Google Play Store security has been improved, with the company taking an additional measure to make sure you don’t download malware thinking it’s a legitimate update.
After the latest revamp, Google has now also updated the Play Store Developer Program Policies, making sure that if you download an app from the Google Play Store, that’s the only place you’ll update it from. The updated Developer Program Policies now clearly state as follows:
[quote qtext=”An app downloaded from Google Play may not modify, replace or update its own APK binary code using any method other than Google Play’s update mechanism.” qperson=”google play developer program policies” qsource=”” qposition=”center”]
This makes it very clear for developers that apps downloaded from the store are not in any way allowed to update otherwise than using the store’s update mechanism. This improves Google Play Store security, as users won’t be able to download malware, thinking they’re just updating an app they’ve previously installed. Facebook has pushed an update outside the store this March, but that most certainly won’t happen again.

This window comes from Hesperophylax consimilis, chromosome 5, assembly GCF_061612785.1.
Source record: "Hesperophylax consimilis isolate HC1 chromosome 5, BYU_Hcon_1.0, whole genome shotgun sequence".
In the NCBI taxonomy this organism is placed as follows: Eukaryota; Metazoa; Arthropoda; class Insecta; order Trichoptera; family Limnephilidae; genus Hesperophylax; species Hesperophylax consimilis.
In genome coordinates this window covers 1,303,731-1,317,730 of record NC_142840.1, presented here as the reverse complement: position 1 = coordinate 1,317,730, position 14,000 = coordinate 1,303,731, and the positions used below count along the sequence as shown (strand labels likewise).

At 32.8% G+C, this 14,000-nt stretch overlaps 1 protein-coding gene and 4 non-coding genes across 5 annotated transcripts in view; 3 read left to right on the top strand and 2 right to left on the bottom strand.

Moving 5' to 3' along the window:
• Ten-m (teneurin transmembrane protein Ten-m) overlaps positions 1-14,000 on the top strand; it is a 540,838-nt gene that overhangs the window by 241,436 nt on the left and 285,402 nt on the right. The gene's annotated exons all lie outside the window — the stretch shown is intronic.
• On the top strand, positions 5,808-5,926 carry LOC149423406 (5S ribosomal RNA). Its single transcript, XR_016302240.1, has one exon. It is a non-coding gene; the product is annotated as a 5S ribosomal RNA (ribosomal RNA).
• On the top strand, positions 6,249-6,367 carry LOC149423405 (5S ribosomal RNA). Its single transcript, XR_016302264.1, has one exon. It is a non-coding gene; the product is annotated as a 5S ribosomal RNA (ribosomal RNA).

So, from now on, if an app you know you’ve installed from the Google Play Store claims to install an update otherwise than through the Play Store, you should definitely refuse to download it (even if your device allows installations from unknown sources).
Google tries to fight malware downloading by users of its products as much as possible, which is also proven by the latest security measures it has taken for Google Chrome, as well as by the large number of apps that have been removed from the Google Play Store in February alone.